Dear Leonard Cohen,
Today was a cold and dreary November day. The north wind was howling, tearing the last lemon-coloured leaves off their branches, shuffling a few remaining Halloween decorations on otherwise empty front yards. Today was a typical November day, too late for autumn, too early for Christmas.
I went to your home on the corner of the Main and rue Marie-Anne. I wasn’t the only one. There was a small, quiet crowd in front of your door. There were flowers on your front steps, there were candles: small tea-candles, Jewish seven-day candles and Catholic candles with Virgin Mary. I don’t think you would have minded. Somebody cut out a paper Hallelujah and taped it to your door. Somebody tied a yellow paper bird to the lamp-post. Some people, many people brought you handwritten letters. One woman put a small piece of broken glass on your steps. You probably know what she meant by it. There were photos, there were books, there were music scores. There was a guitar. In the centre of this beautiful mess somebody left an old tape recorder and a bunch of spare batteries, lest we run out of music. There was silence and there was your voice. Dance Me to the End of Love, The Future, Waiting for the Miracle, Hallelujah… As I was leaving, the sun briefly came out and touched the roof of your house.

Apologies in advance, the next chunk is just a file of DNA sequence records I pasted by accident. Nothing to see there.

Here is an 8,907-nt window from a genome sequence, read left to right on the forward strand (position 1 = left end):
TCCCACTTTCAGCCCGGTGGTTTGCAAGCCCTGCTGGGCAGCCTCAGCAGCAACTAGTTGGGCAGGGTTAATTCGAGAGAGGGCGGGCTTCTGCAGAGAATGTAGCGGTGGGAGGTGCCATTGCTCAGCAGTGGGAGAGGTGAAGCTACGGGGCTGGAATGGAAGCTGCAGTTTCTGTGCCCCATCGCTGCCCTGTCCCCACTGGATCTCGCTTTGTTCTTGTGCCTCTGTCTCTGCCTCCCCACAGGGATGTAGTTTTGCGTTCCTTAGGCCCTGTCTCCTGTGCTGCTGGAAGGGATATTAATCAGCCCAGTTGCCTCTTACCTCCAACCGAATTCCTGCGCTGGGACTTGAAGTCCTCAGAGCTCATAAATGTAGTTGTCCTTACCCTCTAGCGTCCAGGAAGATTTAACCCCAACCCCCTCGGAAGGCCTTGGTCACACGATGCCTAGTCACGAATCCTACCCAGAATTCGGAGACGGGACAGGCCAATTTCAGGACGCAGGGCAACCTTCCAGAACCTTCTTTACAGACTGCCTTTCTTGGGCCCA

When somebody passes away, Christians bring him flowers and Jews bring him stones. I had neither stone, nor flower, so I brought you a painting my daughter had made. She turned two last week. Sometimes, when she’s falling asleep in my arms, I whisper softly in her ear: “Now I’ve heard there was a secret chord that David played and it pleased the Lord…” Then I skip the next line, because I hope that one day she would really care for music. One day I will bring her to your house, Leonard, and I will teach her all the words:
“It goes like this the fourth, the fifth, the major fall, the minor lift, the baffled king composing Hallelujah. Hallelujah, Hallelujah, Hallelujah, Hallelujah…”